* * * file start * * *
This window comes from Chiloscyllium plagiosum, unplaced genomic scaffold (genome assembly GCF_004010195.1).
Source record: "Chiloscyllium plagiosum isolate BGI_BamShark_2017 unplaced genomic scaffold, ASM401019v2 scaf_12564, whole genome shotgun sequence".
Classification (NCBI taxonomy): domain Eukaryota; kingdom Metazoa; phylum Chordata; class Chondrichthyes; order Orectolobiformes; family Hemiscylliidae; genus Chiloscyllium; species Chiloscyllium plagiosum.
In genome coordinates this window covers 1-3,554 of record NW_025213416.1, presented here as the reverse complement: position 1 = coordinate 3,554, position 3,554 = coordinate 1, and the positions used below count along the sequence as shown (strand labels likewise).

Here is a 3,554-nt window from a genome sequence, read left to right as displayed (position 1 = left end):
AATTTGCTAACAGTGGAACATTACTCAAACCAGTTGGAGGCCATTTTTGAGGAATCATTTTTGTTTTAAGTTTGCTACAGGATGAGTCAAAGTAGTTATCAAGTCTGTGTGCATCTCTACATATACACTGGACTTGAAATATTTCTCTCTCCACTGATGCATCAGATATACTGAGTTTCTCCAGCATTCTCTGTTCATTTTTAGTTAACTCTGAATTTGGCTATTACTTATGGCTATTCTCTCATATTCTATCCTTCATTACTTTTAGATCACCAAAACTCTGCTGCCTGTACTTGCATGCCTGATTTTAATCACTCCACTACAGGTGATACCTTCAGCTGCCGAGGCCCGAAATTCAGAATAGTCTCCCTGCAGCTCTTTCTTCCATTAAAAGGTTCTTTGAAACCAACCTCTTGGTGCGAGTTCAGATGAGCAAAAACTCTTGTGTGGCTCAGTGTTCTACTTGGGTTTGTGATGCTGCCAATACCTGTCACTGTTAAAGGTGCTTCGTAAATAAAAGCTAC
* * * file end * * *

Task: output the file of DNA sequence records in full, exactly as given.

This window comes from Chiloscyllium plagiosum, unplaced genomic scaffold (genome assembly GCF_004010195.1).
Source record: "Chiloscyllium plagiosum isolate BGI_BamShark_2017 unplaced genomic scaffold, ASM401019v2 scaf_12564, whole genome shotgun sequence".
Classification (NCBI taxonomy): domain Eukaryota; kingdom Metazoa; phylum Chordata; class Chondrichthyes; order Orectolobiformes; family Hemiscylliidae; genus Chiloscyllium; species Chiloscyllium plagiosum.
In genome coordinates this window covers 1-3,554 of record NW_025213416.1, presented here as the reverse complement: position 1 = coordinate 3,554, position 3,554 = coordinate 1, and the positions used below count along the sequence as shown (strand labels likewise).

Here is a 3,554-nt window from a genome sequence, read left to right as displayed (position 1 = left end):
AATTTGCTAACAGTGGAACATTACTCAAACCAGTTGGAGGCCATTTTTGAGGAATCATTTTTGTTTTAAGTTTGCTACAGGATGAGTCAAAGTAGTTATCAAGTCTGTGTGCATCTCTACATATACACTGGACTTGAAATATTTCTCTCTCCACTGATGCATCAGATATACTGAGTTTCTCCAGCATTCTCTGTTCATTTTTAGTTAACTCTGAATTTGGCTATTACTTATGGCTATTCTCTCATATTCTATCCTTCATTACTTTTAGATCACCAAAACTCTGCTGCCTGTACTTGCATGCCTGATTTTAATCACTCCACTACAGGTGATACCTTCAGCTGCCGAGGCCCGAAATTCAGAATAGTCTCCCTGCAGCTCTTTCTTCCATTAAAAGGTTCTTTGAAACCAACCTCTTGGTGCGAGTTCAGATGAGCAAAAACTCTTGTGTGGCTCAGTGTTCTACTTGGGTTTGTGATGCTGCCAATACCTGTCACTGTTAAAGGTGCTTCGTAAATAAAAGCTAC